Thanks for the encouragement @100DaysMission. I wish I could use that self-awareness more. It feels like I get that self-awareness only when the damage is already done. And then I forget about it and do the same stuff again. Well, it's a journey that doesn't really end I guess. All I can do is keep trying, trying to deal better with my emotions and feelings, trying to accept myself more and let go of past regrets more. But I will never be perfect.

    Today I didn't do a good job of managing my emotions better. Woke up last night at around 3 AM and felt pretty stressed, couldn't go back to sleep, got up and ate a little snack, read for 30 minutes or so and was able to get another 2,5 hours of sleep. But I still felt pretty stressed and tried to find some arousing stuff on the internet. Couldn't find anything (thanks to blockers) but MOd later while I was in the shower. I'm pretty agnostic about MO and don't think it's bad (but also not good) for me if done in moderation. But the combination of trying to find something online while fantasizing a bit about what I could potentially find and than MOing later is definitely nothing to be proud of. But I'm thankful that porn blockers are way better today than they were years ago.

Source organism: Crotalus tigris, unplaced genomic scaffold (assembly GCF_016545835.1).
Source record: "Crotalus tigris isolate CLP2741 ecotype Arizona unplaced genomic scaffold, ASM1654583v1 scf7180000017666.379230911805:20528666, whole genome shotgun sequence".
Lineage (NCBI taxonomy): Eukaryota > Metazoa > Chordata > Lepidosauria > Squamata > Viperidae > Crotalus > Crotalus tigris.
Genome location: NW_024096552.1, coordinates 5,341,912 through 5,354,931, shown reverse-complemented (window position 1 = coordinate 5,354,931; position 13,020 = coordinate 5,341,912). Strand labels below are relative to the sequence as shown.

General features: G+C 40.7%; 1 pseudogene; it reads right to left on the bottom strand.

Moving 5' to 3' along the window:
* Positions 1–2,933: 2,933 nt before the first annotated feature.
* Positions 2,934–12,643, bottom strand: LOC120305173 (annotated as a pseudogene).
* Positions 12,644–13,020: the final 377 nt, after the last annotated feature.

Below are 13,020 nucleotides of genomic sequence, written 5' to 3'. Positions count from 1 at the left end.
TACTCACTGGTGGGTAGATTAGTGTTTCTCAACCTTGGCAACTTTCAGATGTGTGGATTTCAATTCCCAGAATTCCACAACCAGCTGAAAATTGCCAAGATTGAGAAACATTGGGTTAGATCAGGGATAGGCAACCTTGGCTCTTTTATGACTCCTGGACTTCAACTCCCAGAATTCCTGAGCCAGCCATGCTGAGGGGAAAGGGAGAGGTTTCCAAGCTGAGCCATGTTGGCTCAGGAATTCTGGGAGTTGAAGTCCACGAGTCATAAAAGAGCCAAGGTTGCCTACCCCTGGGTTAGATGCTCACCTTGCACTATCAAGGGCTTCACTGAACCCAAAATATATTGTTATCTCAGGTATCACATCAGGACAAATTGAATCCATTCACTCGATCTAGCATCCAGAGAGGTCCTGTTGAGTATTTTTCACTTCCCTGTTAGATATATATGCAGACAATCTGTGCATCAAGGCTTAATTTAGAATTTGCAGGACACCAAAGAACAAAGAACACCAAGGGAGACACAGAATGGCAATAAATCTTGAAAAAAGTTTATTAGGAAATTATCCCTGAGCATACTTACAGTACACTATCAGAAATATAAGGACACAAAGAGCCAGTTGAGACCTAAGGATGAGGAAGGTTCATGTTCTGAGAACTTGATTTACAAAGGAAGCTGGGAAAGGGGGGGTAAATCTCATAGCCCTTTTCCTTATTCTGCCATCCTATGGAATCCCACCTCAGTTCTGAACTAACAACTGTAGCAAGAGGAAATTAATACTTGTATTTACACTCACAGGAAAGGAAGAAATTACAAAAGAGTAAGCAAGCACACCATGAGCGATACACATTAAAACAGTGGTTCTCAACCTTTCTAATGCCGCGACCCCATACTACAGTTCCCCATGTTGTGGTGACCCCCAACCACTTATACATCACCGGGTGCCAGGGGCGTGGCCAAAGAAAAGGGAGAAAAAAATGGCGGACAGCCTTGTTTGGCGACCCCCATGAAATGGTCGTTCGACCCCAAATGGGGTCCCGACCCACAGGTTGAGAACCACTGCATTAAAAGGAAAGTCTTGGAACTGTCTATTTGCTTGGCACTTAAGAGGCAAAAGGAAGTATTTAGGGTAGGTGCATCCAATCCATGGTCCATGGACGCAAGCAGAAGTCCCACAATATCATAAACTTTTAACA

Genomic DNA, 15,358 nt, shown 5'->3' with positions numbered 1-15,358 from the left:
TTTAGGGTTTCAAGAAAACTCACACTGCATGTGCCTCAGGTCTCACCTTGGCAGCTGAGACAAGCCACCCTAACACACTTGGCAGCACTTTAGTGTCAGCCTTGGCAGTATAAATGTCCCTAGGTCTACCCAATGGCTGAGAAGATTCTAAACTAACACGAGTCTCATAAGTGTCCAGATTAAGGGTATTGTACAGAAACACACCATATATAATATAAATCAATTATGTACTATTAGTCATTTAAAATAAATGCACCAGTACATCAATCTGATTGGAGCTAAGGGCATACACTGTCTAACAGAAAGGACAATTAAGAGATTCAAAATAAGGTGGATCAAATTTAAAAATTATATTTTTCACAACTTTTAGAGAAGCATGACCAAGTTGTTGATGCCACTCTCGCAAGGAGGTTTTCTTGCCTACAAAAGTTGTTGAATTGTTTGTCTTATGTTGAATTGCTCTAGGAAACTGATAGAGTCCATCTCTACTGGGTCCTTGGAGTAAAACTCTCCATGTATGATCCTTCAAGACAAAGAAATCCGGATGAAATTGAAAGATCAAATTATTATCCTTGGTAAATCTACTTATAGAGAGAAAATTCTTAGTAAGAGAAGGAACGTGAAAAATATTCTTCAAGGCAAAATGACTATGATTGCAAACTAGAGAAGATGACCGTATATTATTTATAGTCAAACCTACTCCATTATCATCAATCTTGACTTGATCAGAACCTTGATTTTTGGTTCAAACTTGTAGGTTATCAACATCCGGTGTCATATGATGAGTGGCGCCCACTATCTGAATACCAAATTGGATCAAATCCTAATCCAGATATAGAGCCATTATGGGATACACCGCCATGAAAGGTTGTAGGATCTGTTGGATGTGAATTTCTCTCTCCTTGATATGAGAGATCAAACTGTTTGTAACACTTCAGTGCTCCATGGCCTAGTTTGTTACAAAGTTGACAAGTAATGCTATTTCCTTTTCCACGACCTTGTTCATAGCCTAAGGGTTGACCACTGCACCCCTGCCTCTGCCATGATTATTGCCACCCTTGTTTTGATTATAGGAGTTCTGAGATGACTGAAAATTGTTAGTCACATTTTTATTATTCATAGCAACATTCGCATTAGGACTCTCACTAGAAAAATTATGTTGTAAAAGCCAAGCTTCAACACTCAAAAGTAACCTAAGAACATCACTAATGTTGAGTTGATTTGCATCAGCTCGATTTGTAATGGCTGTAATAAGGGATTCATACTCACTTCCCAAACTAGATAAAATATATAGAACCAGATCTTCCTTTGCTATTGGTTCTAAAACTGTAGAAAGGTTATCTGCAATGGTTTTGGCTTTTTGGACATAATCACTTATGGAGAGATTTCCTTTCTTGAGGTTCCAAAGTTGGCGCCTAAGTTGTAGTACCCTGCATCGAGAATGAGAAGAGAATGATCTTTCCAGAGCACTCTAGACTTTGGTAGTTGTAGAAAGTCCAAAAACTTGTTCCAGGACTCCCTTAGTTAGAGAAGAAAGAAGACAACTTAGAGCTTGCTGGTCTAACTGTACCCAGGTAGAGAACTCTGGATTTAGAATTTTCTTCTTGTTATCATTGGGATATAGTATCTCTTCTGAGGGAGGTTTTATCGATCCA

I also started to work on a bigger project for the future but nothing I want to talk about right now. It would be a little embarrassing if I wrote about it and then didn't follow through (and not following through with something is the story of my life).
     
    Shady likes this.
  7. Daimon

    Daimon Member

    I've always held the belief that younger people are relatively smarter than older people (RELATIVELY) and I think I know why now. Your statement that you wanted to use the internet more like in the old days (as a search tool) and less like a porn user strikes a chord with me. Back in the day, I remember having a much stronger sense of focus when I was younger and I get why now. When the internet became more of a recreational thing for me rather than just something I'd use for research purposes I found that I likely began to experience ADHD symptoms and focused less deeply on topics. Interested to see how this project goes for you.
     
    -Luke- likes this.
  8. -Luke-

    -Luke- Well-Known Member